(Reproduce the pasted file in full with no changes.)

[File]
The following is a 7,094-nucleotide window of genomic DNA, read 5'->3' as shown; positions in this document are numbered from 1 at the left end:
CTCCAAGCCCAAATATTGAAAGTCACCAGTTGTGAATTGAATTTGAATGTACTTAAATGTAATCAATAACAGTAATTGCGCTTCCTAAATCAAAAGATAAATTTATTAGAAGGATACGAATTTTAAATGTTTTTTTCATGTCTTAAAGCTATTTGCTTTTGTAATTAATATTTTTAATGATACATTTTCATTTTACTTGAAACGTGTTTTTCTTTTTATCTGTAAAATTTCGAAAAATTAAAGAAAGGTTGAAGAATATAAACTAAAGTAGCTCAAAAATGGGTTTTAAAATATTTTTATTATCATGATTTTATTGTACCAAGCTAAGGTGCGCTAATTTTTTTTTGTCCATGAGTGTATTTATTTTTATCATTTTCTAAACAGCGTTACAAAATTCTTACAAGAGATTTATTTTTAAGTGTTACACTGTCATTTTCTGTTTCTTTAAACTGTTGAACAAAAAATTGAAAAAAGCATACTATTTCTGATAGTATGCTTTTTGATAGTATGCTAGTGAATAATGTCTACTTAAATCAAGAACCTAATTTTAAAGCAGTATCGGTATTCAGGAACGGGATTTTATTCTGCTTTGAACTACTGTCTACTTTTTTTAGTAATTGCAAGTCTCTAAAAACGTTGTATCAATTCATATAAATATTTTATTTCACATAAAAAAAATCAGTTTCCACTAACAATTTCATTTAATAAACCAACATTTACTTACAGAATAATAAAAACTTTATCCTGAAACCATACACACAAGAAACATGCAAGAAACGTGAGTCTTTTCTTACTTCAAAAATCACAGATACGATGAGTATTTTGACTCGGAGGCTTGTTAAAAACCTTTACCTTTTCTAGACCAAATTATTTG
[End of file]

The following is a 7,094-nucleotide window of genomic DNA, read 5'->3' as shown; positions in this document are numbered from 1 at the left end:
CTCCAAGCCCAAATATTGAAAGTCACCAGTTGTGAATTGAATTTGAATGTACTTAAATGTAATCAATAACAGTAATTGCGCTTCCTAAATCAAAAGATAAATTTATTAGAAGGATACGAATTTTAAATGTTTTTTTCATGTCTTAAAGCTATTTGCTTTTGTAATTAATATTTTTAATGATACATTTTCATTTTACTTGAAACGTGTTTTTCTTTTTATCTGTAAAATTTCGAAAAATTAAAGAAAGGTTGAAGAATATAAACTAAAGTAGCTCAAAAATGGGTTTTAAAATATTTTTATTATCATGATTTTATTGTACCAAGCTAAGGTGCGCTAATTTTTTTTTGTCCATGAGTGTATTTATTTTTATCATTTTCTAAACAGCGTTACAAAATTCTTACAAGAGATTTATTTTTAAGTGTTACACTGTCATTTTCTGTTTCTTTAAACTGTTGAACAAAAAATTGAAAAAAGCATACTATTTCTGATAGTATGCTTTTTGATAGTATGCTAGTGAATAATGTCTACTTAAATCAAGAACCTAATTTTAAAGCAGTATCGGTATTCAGGAACGGGATTTTATTCTGCTTTGAACTACTGTCTACTTTTTTTAGTAATTGCAAGTCTCTAAAAACGTTGTATCAATTCATATAAATATTTTATTTCACATAAAAAAAATCAGTTTCCACTAACAATTTCATTTAATAAACCAACATTTACTTACAGAATAATAAAAACTTTATCCTGAAACCATACACACAAGAAACATGCAAGAAACGTGAGTCTTTTCTTACTTCAAAAATCACAGATACGATGAGTATTTTGACTCGGAGGCTTGTTAAAAACCTTTACCTTTTCTAGACCAAATTATTTG